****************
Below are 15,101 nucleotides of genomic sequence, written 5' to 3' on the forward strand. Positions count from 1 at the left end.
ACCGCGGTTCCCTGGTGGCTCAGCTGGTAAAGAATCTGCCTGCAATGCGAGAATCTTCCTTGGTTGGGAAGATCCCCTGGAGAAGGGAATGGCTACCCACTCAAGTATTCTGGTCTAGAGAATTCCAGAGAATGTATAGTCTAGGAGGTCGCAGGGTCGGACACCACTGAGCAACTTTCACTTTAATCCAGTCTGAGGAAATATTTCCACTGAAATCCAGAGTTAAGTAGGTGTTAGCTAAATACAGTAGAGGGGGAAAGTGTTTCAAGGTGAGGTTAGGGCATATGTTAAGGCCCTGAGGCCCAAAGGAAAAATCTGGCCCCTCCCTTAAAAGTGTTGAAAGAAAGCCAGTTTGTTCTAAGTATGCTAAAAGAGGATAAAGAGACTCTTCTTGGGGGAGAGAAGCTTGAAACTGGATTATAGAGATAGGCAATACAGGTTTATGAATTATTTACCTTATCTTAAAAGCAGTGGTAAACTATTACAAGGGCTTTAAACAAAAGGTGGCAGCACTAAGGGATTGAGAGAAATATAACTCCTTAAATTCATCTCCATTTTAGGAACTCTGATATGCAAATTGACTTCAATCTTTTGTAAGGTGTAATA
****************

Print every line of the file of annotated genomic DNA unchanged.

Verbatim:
Below are 15,101 nucleotides of genomic sequence, written 5' to 3' on the forward strand. Positions count from 1 at the left end.
ACCGCGGTTCCCTGGTGGCTCAGCTGGTAAAGAATCTGCCTGCAATGCGAGAATCTTCCTTGGTTGGGAAGATCCCCTGGAGAAGGGAATGGCTACCCACTCAAGTATTCTGGTCTAGAGAATTCCAGAGAATGTATAGTCTAGGAGGTCGCAGGGTCGGACACCACTGAGCAACTTTCACTTTAATCCAGTCTGAGGAAATATTTCCACTGAAATCCAGAGTTAAGTAGGTGTTAGCTAAATACAGTAGAGGGGGAAAGTGTTTCAAGGTGAGGTTAGGGCATATGTTAAGGCCCTGAGGCCCAAAGGAAAAATCTGGCCCCTCCCTTAAAAGTGTTGAAAGAAAGCCAGTTTGTTCTAAGTATGCTAAAAGAGGATAAAGAGACTCTTCTTGGGGGAGAGAAGCTTGAAACTGGATTATAGAGATAGGCAATACAGGTTTATGAATTATTTACCTTATCTTAAAAGCAGTGGTAAACTATTACAAGGGCTTTAAACAAAAGGTGGCAGCACTAAGGGATTGAGAGAAATATAACTCCTTAAATTCATCTCCATTTTAGGAACTCTGATATGCAAATTGACTTCAATCTTTTGTAAGGTGTAATA